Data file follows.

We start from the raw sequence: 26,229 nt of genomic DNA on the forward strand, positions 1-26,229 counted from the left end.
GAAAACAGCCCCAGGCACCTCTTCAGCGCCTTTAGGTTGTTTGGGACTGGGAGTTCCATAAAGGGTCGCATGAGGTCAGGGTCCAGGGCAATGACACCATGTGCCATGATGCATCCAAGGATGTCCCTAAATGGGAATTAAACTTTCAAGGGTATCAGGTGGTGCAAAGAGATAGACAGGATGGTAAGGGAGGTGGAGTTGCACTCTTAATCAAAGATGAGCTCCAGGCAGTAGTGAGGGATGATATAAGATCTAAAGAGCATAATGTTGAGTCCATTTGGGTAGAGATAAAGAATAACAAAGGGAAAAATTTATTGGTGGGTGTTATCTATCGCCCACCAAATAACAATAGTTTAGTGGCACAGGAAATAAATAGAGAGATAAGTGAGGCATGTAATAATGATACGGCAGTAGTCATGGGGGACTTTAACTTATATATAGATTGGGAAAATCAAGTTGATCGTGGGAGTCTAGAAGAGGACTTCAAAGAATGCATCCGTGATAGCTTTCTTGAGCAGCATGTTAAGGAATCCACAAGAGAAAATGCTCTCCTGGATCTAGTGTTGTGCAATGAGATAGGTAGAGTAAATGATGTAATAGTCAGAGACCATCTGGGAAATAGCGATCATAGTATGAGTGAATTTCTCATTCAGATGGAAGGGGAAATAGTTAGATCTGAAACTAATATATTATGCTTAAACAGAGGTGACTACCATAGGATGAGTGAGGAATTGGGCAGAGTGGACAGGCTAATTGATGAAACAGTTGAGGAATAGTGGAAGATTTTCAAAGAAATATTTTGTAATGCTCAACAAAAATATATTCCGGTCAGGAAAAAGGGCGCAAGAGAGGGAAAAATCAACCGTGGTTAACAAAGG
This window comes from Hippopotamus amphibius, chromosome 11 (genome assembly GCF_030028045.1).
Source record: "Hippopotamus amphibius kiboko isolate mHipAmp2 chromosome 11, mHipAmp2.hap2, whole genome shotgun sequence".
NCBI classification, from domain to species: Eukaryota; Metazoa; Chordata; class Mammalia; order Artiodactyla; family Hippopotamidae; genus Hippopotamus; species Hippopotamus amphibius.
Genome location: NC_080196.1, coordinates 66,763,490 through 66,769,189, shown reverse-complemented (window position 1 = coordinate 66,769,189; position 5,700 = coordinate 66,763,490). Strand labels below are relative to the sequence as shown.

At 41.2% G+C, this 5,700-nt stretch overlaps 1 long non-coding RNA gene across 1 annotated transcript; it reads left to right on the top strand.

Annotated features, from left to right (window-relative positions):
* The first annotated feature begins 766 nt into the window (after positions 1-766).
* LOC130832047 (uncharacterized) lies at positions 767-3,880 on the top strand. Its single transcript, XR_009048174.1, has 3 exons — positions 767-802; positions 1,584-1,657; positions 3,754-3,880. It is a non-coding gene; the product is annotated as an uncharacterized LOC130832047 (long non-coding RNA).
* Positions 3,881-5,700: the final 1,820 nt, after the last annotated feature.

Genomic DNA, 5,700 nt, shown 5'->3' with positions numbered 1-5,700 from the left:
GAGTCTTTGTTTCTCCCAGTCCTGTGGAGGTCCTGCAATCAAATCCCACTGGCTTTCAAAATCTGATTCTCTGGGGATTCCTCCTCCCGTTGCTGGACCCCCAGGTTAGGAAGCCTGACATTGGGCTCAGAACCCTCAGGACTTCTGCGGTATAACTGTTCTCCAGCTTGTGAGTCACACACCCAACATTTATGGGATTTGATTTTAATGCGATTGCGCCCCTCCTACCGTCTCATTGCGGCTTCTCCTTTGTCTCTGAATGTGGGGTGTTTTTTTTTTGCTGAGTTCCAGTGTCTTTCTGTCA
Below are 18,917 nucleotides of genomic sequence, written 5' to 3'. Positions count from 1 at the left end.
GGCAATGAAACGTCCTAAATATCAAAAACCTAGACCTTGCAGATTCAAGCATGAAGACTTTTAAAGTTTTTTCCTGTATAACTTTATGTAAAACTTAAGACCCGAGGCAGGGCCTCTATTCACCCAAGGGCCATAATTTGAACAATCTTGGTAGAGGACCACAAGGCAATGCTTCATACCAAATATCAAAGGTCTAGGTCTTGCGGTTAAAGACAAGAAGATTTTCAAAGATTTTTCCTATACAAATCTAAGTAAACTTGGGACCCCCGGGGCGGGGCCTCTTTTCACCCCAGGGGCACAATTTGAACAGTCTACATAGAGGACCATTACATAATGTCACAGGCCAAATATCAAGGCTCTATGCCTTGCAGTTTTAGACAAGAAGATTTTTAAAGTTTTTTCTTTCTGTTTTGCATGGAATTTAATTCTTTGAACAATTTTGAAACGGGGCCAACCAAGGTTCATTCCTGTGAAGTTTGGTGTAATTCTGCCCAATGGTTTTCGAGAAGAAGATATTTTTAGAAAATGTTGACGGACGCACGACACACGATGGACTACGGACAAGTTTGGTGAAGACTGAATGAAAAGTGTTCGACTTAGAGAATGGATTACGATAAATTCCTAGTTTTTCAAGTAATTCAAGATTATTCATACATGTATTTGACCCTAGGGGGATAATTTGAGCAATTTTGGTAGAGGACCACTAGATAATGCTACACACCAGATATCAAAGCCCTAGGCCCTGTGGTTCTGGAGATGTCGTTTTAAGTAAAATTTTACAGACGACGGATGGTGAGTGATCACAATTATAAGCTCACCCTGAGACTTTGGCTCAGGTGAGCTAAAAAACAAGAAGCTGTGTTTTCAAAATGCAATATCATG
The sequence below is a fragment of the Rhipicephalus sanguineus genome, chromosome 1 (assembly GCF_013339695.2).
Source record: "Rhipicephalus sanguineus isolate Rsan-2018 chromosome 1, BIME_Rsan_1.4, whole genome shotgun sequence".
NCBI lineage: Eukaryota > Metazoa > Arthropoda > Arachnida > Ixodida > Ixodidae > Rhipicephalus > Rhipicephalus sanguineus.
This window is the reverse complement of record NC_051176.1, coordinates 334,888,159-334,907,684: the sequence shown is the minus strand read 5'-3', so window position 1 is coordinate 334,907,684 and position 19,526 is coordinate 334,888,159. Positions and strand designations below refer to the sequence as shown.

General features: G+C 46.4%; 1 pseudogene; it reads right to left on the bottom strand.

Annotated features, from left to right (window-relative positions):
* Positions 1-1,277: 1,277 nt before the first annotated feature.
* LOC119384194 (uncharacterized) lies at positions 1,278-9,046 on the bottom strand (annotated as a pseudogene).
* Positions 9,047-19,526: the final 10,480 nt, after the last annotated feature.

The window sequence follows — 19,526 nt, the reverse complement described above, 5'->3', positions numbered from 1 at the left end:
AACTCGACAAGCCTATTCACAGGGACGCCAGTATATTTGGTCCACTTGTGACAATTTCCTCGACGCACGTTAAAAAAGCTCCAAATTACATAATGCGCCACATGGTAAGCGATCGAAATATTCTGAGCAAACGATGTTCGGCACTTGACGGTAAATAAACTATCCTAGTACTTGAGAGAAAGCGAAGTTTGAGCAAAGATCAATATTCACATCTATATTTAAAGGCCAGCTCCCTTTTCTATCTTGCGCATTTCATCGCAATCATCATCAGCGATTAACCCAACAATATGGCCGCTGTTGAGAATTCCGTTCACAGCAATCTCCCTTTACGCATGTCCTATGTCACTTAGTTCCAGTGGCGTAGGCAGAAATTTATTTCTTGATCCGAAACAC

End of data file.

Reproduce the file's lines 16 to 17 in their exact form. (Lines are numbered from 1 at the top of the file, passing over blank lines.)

The sequence below is a fragment of the Rhipicephalus sanguineus genome, chromosome 1 (assembly GCF_013339695.2).
Source record: "Rhipicephalus sanguineus isolate Rsan-2018 chromosome 1, BIME_Rsan_1.4, whole genome shotgun sequence".